Could this be done technologically, assuming the mirrors are completely normal ones and there are no psychic powers in this universe? Maybe, with one of these options:
First, take a look at this article a hypothetical near-future invisibility suit. The suit would be covered with tiny omnidirectional light sensors and light emitters, all in contact with a computer. A diagram of such a sensor/emitter pair from the article:
To achieve true invisibility, optical camouflage must capture the background from all angles and display it from all perspectives simultaneously. This requires a minimum of six stereoscopic camera pairs, allowing the computer to model the surroundings and synthesize the scene from every point of view. To display this imagery, the fabric is covered with hyperpixels, each consisting of a 180 x 180 LED array behind a hemispherical lens.
When a certain wavelength and intensity of light strikes a sensor in a particular direction, the computer can calculate the trajectory that light ray would take along a straight line if the person were totally transparent, and where that line would intersect the opposite side of the body. Then, it can instruct the emitter at the intersection point on the opposite side of the body to emit a light ray in the same direction with the same wavelength and intensity, which we might call a "masking ray". If this is done at every point along the body for light rays coming in every direction (even if it's not perfectly fine-grained so the emitted light is a bit pixellated), you can have a form of practical invisibility.
I think it should be possible to modify this so that if you look at the person in the suit directly they are visible, but they will appear invisible in mirrors. My idea here is just that the image-processing software interpreting the data from the sensors can distinguish human eyes, and once the suit has identified all the human eyes in its surroundings, it can selectively instruct all emitters not to send masking rays in the direction of any human eyes. You may also want to have the software be able to distinguish camera lenses if you want the vampire to be visible on camera, and also be able to distinguish the eyes of various kinds of non-human animals along with humans (although you might not want to do this if you want these technological vampires to creep out animals because they can hear and smell them but not see them).
The only problem with this is that if the software sees someone's eyes in a reflective surface like a mirror, and interprets that as another set of eyes, then if it fails to send the masking rays in the direction of the reflected eyes, the person will be able to see them in a mirror. But with sufficiently sensitive sensors and smart software it may be possible to differentiate reflections of eyes from regular eyes which lie directly in the line of sight of the suit, since any real-world reflective surface is going to have some combination of specular and diffuse reflection (also, the software could be continually trying to build a model of the environment based on sensory information, so it could notice when the image on a surface seems to be a duplicate of some mapped region of the environment in the opposite direction).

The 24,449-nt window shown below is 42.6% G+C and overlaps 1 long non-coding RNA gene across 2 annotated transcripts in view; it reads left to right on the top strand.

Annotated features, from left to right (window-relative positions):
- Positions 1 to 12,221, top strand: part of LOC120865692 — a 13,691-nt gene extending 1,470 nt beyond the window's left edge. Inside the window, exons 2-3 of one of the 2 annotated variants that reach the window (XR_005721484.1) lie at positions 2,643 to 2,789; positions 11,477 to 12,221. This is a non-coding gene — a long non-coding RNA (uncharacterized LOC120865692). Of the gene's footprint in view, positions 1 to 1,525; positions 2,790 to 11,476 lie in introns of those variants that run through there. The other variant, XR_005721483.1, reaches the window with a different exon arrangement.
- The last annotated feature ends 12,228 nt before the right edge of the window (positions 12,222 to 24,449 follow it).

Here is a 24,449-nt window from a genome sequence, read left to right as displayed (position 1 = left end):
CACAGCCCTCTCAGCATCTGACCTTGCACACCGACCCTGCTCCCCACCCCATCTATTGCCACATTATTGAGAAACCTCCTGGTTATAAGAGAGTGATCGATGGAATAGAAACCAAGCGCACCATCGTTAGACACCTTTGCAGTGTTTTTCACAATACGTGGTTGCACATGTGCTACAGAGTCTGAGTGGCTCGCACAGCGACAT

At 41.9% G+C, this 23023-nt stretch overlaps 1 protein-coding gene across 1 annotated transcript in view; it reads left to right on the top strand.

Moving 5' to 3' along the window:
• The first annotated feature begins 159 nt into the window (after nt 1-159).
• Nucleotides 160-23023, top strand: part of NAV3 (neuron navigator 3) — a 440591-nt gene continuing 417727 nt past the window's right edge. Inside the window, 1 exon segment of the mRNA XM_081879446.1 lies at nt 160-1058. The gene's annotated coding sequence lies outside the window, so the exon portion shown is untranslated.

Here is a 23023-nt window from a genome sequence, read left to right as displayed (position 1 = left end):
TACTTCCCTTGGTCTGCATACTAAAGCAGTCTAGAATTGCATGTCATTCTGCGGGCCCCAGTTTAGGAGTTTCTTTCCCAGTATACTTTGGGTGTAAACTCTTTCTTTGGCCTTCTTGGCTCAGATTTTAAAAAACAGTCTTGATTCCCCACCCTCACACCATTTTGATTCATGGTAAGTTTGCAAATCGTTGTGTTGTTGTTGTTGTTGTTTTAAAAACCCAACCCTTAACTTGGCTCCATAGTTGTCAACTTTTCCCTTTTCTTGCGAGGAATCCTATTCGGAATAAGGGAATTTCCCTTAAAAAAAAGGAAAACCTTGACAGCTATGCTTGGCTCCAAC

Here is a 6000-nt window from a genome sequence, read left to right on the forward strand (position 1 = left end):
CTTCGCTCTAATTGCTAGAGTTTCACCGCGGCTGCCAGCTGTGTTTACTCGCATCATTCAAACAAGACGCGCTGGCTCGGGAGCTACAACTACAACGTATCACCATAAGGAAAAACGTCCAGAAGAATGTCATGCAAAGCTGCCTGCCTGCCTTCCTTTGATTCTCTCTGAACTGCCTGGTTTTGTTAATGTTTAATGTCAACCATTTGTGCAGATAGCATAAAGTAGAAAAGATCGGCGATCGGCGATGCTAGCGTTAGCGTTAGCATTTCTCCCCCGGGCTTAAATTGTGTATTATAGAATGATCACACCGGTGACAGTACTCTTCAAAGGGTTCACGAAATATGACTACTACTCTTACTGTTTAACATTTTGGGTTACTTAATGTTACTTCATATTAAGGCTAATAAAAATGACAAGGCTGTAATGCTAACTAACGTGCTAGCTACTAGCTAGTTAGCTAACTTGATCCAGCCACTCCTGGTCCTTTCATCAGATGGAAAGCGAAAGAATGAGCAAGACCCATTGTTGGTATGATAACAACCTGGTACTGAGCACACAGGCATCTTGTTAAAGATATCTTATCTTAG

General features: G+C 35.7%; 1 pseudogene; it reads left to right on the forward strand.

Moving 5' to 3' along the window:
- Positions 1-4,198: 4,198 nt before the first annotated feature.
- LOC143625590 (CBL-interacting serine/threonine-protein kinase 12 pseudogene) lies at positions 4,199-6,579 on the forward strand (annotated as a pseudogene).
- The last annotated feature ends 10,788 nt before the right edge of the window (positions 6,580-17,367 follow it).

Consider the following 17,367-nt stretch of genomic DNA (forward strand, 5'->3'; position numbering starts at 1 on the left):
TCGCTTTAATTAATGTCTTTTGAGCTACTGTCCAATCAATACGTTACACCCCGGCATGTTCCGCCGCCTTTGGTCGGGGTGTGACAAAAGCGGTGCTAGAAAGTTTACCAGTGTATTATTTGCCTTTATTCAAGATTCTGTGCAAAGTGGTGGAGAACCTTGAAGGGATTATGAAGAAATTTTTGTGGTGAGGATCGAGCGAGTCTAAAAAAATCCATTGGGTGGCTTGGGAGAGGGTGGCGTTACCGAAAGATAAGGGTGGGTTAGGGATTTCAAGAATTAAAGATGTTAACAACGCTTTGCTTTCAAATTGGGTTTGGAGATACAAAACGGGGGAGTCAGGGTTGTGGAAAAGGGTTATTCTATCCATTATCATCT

Also, note there would be one side effect of this technology which isn't usually part of modern vampire lore (though it was apparently a feature in some older vampire myths): besides having no visible reflection, the vampire will also cast no shadows. I suppose if you want to avoid this, if the software can distinguish eyes in mirrors and other reflective surfaces from regular eyes directly in the line of sight, it could be designed to only send the masking signal in the direction of reflections of eyes, and then it would have a normal shadow. But this would have the disadvantage that if the system failed to notice a pair of reflected eyes because the reflection was far away, distorted, and more diffuse than specular (say, a faint reflection on a dull metallic teapot) then a person near the reflected surface could notice the vampire, whereas sending the masking signal everywhere except non-reflected eyes would avoid this error.
This option has the drawback that it requires the vampires to not only have this sort of detector/emitter system lining every surface of their body, but also to have it lining the surface of whatever clothing they wear. But if you imagine the vampiric "infection" was created by some civilization with advanced technology in the past (perhaps native to Earth of that time, or perhaps involving aliens or time travelers), it could involve a swarm of nanobots that envelop each new vampire, and it could be smart enough to form an envelope that extends to clothing as well as the vampire's body, with the nanobots forming tiny light sensors and emitters on the surface of both. Such nanobots could perform other plot-relevant functions like repairing damage to the body (aside from stakes to the heart and beheadings), preventing decay and keeping neurons and muscles functional even if the cells are not really alive, distinguishing sunlight from other forms of light and causing an explosive reaction when sunlight is detected, etc.